A Day in the Life with Dissociative Identity Disorder

Wednesday, April 18 2018 Becca Hargis

Life with dissociative disorder includes confusion, anxiety, and switching almost every day. If you wonder what life with dissociative identity disorder is like, or if your experience with DID is normal, then visit HealthyPlace for DID insight now.Life with dissociative identity disorder (DID) is most likely different than you've imagined. Perhaps you've heard the horror stories or seen the movies portraying us as killers, psychopaths, crazies, or dangers to society. Perhaps if you have been diagnosed with dissociative identity disorder, you might have compared your experiences with DID to that of others, wondering if your symptoms are "right" or if you're "normal." People are curious about the disorder because of the common misconceptions about DID. What is real and what is concocted? What is a day in the life of someone with dissociative identity disorder truly like?

When people ask what our life with dissociative identity disorder is like, we can't help but affectionately smile. Living with DID does not allow for "normal" days. What happens in the life of our DID system one day may not happen the same the next day. However, there are some consistencies we've combined to give you a glimpse inside a day in the life of someone with dissociative identity disorder.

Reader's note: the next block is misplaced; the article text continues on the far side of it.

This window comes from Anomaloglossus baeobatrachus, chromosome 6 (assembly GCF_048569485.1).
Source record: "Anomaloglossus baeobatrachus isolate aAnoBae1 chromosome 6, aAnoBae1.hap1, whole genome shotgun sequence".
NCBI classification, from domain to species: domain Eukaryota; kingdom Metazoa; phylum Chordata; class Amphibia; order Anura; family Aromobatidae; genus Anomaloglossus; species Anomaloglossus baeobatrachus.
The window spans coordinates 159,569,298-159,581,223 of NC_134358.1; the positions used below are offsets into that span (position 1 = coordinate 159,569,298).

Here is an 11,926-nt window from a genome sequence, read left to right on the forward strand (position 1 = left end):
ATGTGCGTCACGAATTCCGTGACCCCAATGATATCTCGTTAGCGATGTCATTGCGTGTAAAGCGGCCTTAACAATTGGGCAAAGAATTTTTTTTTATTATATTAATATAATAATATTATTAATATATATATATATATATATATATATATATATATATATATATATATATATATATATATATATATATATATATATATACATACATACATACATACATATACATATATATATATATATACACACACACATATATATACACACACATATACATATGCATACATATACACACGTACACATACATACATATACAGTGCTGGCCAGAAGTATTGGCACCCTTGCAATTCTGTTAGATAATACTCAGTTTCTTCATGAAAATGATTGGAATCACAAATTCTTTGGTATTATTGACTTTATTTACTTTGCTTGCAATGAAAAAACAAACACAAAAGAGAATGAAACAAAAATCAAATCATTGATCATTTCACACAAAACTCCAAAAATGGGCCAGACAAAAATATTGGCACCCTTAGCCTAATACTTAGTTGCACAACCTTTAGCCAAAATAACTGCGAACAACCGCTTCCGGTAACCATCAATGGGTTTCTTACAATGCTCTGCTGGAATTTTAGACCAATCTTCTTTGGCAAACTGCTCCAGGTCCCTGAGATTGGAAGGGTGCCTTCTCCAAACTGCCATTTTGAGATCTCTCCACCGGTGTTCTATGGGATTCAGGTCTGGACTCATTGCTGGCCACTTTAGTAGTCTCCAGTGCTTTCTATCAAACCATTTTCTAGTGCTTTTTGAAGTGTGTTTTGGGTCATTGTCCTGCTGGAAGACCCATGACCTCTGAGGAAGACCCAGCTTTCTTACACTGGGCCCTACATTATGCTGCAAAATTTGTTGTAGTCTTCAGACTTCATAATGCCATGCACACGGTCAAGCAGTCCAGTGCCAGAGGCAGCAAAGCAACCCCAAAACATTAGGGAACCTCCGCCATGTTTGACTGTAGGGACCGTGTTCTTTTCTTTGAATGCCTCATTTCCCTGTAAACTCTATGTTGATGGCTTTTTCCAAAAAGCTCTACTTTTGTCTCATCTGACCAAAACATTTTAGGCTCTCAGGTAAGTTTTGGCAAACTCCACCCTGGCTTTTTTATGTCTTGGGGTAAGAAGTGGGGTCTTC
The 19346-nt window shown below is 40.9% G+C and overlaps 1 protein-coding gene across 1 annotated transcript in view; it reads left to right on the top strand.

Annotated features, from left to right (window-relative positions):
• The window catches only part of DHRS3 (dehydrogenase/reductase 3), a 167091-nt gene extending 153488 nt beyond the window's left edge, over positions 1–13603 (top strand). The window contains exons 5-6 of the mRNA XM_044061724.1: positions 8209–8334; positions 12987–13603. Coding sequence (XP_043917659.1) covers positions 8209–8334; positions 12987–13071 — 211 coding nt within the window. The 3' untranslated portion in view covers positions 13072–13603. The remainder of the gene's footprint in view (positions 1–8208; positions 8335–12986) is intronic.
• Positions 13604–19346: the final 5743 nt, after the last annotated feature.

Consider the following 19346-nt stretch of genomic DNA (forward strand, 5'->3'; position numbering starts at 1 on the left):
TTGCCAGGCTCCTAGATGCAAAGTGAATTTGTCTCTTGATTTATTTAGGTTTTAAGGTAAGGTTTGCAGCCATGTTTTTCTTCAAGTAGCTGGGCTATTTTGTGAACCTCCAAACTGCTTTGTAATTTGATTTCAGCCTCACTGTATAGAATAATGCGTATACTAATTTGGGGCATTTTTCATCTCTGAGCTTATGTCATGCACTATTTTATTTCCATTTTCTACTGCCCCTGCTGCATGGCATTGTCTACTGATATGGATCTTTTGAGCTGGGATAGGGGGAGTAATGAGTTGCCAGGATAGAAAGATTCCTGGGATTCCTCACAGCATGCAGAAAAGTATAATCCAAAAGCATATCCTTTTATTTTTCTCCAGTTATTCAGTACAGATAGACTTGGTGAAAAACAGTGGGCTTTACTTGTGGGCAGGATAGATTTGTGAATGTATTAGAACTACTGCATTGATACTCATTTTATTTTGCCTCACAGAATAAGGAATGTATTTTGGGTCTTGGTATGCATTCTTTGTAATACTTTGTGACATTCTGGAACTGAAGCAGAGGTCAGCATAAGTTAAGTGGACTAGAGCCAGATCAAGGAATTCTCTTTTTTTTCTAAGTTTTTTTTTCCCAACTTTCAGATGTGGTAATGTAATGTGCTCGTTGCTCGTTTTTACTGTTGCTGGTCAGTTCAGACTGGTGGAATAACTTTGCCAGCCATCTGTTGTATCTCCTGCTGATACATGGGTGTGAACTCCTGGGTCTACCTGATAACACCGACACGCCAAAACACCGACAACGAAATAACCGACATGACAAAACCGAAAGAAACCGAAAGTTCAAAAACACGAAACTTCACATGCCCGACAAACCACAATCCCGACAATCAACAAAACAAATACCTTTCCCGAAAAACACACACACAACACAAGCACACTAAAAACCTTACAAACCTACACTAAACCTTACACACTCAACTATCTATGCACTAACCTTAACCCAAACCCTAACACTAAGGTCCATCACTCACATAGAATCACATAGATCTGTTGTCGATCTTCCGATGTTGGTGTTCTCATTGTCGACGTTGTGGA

One Day in My Life with Dissociative Identity Disorder

The Morning

The morning sunrise intrudes her way through my windowpane and blasts my eyes open with her bright rays. My husband Daniel has already fled for work, and I wake to the sound of my dog Maybelline whining to go potty.

I feel relaxed and rested. "Okay," I think in my head. "I'm in a good mood. I can do this. I can do this thing called 'life' today."

Before my feet hit the floor, my mood betrays me, and the anxiety starts surging through my body with no warning, no reason, and no explanation. My fists pummel my head trying to beat, beat, beat the anxiety out of my body. I pull my hair. I pull it hard but nothing consoles me, so I offer anxiety something that will dull her meanness and stop the bedroom wall from absorbing my head blows (Anxiety’s Racing Thoughts and Self-Harm Relapse Prevention). I swallow the medicine and wait for it to do its magic. It's a long wait. Finally, I give up. Anxiety wins.

To pass the time before our therapy session, we play on social media, looking for positive quotes and injecting them into Twitter, hoping it will inspire someone to feel better, maybe even me.

Afternoon

I know I will be useless today because I have therapy this afternoon. The littles are excited to see our therapist, Randy, but some of us adult headmates would rather eat glass, spit it up, and eat it again rather than go.

Nevertheless, we all pile in the car, some calling shot-gun while others climb over seats and sulk in the back.